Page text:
worst was yet to come.''

The officials cited no hard evidence of such a cache, but indicated it was a
possible worst-case-scenario. Some version of that scenario appears to have
come true.  [... Truncated for RISKS.  PGN]

The Daily Caller:

NSA Uses Google Cookies to Pinpoint Targets for Hacking

ACM TechNews <technews@HQ.ACM.ORG>
Wed, 11 Dec 2013 11:56:44 -0500
Ashkan Soltani, Andrea Peterson, and Barton Gellman,
*The Washington Post*, 11 Dec 2013

New documents released by former U.S. National Security Agency (NSA)
contractor Edward Snowden indicate the agency is using Internet cookies in
its efforts to hack the computers of suspicious individuals.  NSA's Special
Source Operations (SSO) division reportedly focuses primarily on Google's
proprietary "PREF" cookie.  Google uses PREF cookies to uniquely track users
who utilize Google services or visit sites that contain Google Plus
"widgets" in order to show them personalized ads.  PREF cookies make this
possible because they contain numerical codes that enable websites to
identify a person's browser.  SSO shares this information with NSA's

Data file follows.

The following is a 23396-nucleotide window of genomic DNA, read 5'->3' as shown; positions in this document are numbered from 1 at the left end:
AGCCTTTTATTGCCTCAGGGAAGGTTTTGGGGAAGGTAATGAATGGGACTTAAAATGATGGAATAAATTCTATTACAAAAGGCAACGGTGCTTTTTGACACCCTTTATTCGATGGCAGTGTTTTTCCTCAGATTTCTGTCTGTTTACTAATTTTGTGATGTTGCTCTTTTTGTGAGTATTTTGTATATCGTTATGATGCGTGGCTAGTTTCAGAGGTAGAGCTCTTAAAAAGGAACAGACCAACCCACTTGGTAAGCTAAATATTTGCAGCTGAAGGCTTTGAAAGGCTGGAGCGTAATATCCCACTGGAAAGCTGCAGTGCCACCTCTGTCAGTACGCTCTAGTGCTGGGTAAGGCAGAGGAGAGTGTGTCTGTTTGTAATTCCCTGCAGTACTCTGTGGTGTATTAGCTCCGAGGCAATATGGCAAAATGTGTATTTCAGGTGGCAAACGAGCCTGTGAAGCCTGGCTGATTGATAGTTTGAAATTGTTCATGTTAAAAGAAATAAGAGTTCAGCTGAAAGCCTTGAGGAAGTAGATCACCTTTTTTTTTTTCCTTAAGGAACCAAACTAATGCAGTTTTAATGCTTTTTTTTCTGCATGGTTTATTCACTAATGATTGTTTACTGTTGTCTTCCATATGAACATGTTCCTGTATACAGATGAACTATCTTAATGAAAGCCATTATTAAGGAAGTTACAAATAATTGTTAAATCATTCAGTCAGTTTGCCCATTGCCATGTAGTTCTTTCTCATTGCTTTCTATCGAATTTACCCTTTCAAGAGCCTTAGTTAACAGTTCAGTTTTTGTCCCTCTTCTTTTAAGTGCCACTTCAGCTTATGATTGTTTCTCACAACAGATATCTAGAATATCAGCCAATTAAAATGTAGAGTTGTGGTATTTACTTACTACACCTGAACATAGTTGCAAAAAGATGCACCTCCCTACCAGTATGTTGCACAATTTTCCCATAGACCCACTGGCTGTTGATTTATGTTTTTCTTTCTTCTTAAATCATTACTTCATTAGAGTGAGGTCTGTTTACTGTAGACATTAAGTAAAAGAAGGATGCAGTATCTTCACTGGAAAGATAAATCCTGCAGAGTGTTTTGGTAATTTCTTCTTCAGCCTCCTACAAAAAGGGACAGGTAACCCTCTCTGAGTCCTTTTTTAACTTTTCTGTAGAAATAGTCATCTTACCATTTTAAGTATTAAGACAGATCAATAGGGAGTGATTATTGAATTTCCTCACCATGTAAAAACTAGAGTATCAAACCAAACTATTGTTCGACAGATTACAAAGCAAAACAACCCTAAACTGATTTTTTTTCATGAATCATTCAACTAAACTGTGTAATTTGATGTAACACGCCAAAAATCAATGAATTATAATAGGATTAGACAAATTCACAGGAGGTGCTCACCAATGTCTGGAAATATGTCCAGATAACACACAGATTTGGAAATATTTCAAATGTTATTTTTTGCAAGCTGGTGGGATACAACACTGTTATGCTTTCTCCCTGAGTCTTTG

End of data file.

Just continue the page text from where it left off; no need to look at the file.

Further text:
offensive hacking division, Tailored Access Operations, which uses the
numerical identifiers to filter out the Internet communications of
individuals who are already under suspicion so it can send them malicious
software that gives the agency access to their computers.  The information
gleaned from PREF cookies, which does not contain personal information such
as names and email addresses, also is reportedly shared with the U.K.'s
Government Communications Headquarters.  The documents do not address the
nature of the cyberattacks carried out by the NSA with the help of PREF
cookies, and it is unclear how NSA is obtaining PREF cookies, or whether
Google is providing them to the agency.

MacBook webcams vs. spying

Lauren Weinstein <>
Wed, 18 Dec 2013 12:13:44 -0800
  "The built-in cameras on Apple computers were designed to prevent this,
  says Stephen Checkoway, a computer science professor at Johns Hopkins and
  a co-author of the study. "Apple went to some amount of effort to make
  sure that the LED would turn on whenever the camera was taking images,"
  Checkoway says. The 2008-era Apple products they studied had a "hardware
  interlock" between the camera and the light to ensure that the camera